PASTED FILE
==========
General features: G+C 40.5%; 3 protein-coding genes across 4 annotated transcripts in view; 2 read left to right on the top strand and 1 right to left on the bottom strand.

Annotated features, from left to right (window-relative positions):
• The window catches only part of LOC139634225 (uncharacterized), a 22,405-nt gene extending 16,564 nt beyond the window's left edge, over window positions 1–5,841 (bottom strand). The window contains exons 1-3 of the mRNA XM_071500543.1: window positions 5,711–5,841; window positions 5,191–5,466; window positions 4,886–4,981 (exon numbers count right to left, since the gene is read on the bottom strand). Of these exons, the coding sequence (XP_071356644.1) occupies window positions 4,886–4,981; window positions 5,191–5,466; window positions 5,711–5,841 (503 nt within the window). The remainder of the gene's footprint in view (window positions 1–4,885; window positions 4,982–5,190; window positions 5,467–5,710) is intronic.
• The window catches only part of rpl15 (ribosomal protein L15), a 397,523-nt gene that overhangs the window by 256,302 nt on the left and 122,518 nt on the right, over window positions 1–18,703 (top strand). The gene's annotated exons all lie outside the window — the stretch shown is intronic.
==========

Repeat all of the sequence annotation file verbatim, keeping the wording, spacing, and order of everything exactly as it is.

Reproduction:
General features: G+C 40.5%; 3 protein-coding genes across 4 annotated transcripts in view; 2 read left to right on the top strand and 1 right to left on the bottom strand.

Annotated features, from left to right (window-relative positions):
• The window catches only part of LOC139634225 (uncharacterized), a 22,405-nt gene extending 16,564 nt beyond the window's left edge, over window positions 1–5,841 (bottom strand). The window contains exons 1-3 of the mRNA XM_071500543.1: window positions 5,711–5,841; window positions 5,191–5,466; window positions 4,886–4,981 (exon numbers count right to left, since the gene is read on the bottom strand). Of these exons, the coding sequence (XP_071356644.1) occupies window positions 4,886–4,981; window positions 5,191–5,466; window positions 5,711–5,841 (503 nt within the window). The remainder of the gene's footprint in view (window positions 1–4,885; window positions 4,982–5,190; window positions 5,467–5,710) is intronic.
• The window catches only part of rpl15 (ribosomal protein L15), a 397,523-nt gene that overhangs the window by 256,302 nt on the left and 122,518 nt on the right, over window positions 1–18,703 (top strand). The gene's annotated exons all lie outside the window — the stretch shown is intronic.